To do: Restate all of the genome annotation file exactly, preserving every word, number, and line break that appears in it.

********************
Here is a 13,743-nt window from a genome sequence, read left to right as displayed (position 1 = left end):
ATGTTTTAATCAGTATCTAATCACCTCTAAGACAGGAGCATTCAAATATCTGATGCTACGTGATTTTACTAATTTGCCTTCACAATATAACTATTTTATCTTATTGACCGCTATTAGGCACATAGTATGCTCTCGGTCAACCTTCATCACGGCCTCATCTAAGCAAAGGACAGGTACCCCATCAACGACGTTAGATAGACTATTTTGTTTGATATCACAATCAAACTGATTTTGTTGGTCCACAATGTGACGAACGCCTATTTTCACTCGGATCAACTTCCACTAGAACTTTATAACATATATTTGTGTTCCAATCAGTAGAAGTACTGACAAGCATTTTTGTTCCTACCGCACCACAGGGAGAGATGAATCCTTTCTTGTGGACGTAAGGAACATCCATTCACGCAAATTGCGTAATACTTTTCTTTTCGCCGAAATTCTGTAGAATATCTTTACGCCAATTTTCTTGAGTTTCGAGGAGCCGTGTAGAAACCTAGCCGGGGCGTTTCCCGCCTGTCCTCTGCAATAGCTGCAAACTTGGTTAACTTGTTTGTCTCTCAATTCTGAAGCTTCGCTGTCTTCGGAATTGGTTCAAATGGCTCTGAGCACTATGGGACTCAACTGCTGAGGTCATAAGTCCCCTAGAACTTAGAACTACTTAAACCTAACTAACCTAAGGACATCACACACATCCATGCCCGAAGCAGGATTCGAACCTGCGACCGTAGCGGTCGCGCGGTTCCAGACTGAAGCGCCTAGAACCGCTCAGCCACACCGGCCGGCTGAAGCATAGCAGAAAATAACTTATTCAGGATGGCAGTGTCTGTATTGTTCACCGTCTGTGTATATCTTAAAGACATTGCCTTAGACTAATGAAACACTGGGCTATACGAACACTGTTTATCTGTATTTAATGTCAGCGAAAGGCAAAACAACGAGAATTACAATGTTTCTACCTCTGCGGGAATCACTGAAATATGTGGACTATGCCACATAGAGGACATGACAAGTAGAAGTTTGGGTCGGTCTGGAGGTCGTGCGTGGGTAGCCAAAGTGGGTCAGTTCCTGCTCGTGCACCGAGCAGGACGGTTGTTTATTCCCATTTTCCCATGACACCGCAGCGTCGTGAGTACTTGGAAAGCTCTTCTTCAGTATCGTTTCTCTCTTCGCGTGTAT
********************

Here is a 13,743-nt window from a genome sequence, read left to right as displayed (position 1 = left end):
ATGTTTTAATCAGTATCTAATCACCTCTAAGACAGGAGCATTCAAATATCTGATGCTACGTGATTTTACTAATTTGCCTTCACAATATAACTATTTTATCTTATTGACCGCTATTAGGCACATAGTATGCTCTCGGTCAACCTTCATCACGGCCTCATCTAAGCAAAGGACAGGTACCCCATCAACGACGTTAGATAGACTATTTTGTTTGATATCACAATCAAACTGATTTTGTTGGTCCACAATGTGACGAACGCCTATTTTCACTCGGATCAACTTCCACTAGAACTTTATAACATATATTTGTGTTCCAATCAGTAGAAGTACTGACAAGCATTTTTGTTCCTACCGCACCACAGGGAGAGATGAATCCTTTCTTGTGGACGTAAGGAACATCCATTCACGCAAATTGCGTAATACTTTTCTTTTCGCCGAAATTCTGTAGAATATCTTTACGCCAATTTTCTTGAGTTTCGAGGAGCCGTGTAGAAACCTAGCCGGGGCGTTTCCCGCCTGTCCTCTGCAATAGCTGCAAACTTGGTTAACTTGTTTGTCTCTCAATTCTGAAGCTTCGCTGTCTTCGGAATTGGTTCAAATGGCTCTGAGCACTATGGGACTCAACTGCTGAGGTCATAAGTCCCCTAGAACTTAGAACTACTTAAACCTAACTAACCTAAGGACATCACACACATCCATGCCCGAAGCAGGATTCGAACCTGCGACCGTAGCGGTCGCGCGGTTCCAGACTGAAGCGCCTAGAACCGCTCAGCCACACCGGCCGGCTGAAGCATAGCAGAAAATAACTTATTCAGGATGGCAGTGTCTGTATTGTTCACCGTCTGTGTATATCTTAAAGACATTGCCTTAGACTAATGAAACACTGGGCTATACGAACACTGTTTATCTGTATTTAATGTCAGCGAAAGGCAAAACAACGAGAATTACAATGTTTCTACCTCTGCGGGAATCACTGAAATATGTGGACTATGCCACATAGAGGACATGACAAGTAGAAGTTTGGGTCGGTCTGGAGGTCGTGCGTGGGTAGCCAAAGTGGGTCAGTTCCTGCTCGTGCACCGAGCAGGACGGTTGTTTATTCCCATTTTCCCATGACACCGCAGCGTCGTGAGTACTTGGAAAGCTCTTCTTCAGTATCGTTTCTCTCTTCGCGTGTAT